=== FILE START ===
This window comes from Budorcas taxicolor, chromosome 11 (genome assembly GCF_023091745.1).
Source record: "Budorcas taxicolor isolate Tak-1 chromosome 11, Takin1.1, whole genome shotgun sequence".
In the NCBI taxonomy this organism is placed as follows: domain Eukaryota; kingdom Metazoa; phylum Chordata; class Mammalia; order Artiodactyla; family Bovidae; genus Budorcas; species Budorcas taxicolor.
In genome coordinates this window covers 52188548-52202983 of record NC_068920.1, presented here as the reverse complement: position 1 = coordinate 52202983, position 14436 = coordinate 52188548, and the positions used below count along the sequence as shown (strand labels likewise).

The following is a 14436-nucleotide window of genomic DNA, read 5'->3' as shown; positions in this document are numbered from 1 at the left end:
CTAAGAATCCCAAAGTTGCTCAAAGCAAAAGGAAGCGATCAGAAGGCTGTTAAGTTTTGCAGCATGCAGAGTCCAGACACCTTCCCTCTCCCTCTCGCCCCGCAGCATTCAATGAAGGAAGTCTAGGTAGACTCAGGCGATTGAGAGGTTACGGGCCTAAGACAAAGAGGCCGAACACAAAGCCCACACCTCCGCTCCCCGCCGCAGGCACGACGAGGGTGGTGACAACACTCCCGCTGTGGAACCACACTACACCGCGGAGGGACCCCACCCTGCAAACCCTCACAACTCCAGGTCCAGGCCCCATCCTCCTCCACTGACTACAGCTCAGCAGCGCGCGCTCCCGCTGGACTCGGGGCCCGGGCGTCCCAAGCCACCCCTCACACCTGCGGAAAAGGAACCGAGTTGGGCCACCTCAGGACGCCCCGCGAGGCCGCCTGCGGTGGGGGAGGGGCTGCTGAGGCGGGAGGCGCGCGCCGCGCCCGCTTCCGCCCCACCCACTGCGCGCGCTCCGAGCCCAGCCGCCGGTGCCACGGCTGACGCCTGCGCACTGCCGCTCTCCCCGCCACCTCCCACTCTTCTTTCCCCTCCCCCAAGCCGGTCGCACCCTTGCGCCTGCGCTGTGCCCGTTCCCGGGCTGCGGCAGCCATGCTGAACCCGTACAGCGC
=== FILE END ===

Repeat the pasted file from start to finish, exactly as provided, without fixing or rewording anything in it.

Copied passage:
This window comes from Budorcas taxicolor, chromosome 11 (genome assembly GCF_023091745.1).
Source record: "Budorcas taxicolor isolate Tak-1 chromosome 11, Takin1.1, whole genome shotgun sequence".
In the NCBI taxonomy this organism is placed as follows: domain Eukaryota; kingdom Metazoa; phylum Chordata; class Mammalia; order Artiodactyla; family Bovidae; genus Budorcas; species Budorcas taxicolor.
In genome coordinates this window covers 52188548-52202983 of record NC_068920.1, presented here as the reverse complement: position 1 = coordinate 52202983, position 14436 = coordinate 52188548, and the positions used below count along the sequence as shown (strand labels likewise).

The following is a 14436-nucleotide window of genomic DNA, read 5'->3' as shown; positions in this document are numbered from 1 at the left end:
CTAAGAATCCCAAAGTTGCTCAAAGCAAAAGGAAGCGATCAGAAGGCTGTTAAGTTTTGCAGCATGCAGAGTCCAGACACCTTCCCTCTCCCTCTCGCCCCGCAGCATTCAATGAAGGAAGTCTAGGTAGACTCAGGCGATTGAGAGGTTACGGGCCTAAGACAAAGAGGCCGAACACAAAGCCCACACCTCCGCTCCCCGCCGCAGGCACGACGAGGGTGGTGACAACACTCCCGCTGTGGAACCACACTACACCGCGGAGGGACCCCACCCTGCAAACCCTCACAACTCCAGGTCCAGGCCCCATCCTCCTCCACTGACTACAGCTCAGCAGCGCGCGCTCCCGCTGGACTCGGGGCCCGGGCGTCCCAAGCCACCCCTCACACCTGCGGAAAAGGAACCGAGTTGGGCCACCTCAGGACGCCCCGCGAGGCCGCCTGCGGTGGGGGAGGGGCTGCTGAGGCGGGAGGCGCGCGCCGCGCCCGCTTCCGCCCCACCCACTGCGCGCGCTCCGAGCCCAGCCGCCGGTGCCACGGCTGACGCCTGCGCACTGCCGCTCTCCCCGCCACCTCCCACTCTTCTTTCCCCTCCCCCAAGCCGGTCGCACCCTTGCGCCTGCGCTGTGCCCGTTCCCGGGCTGCGGCAGCCATGCTGAACCCGTACAGCGC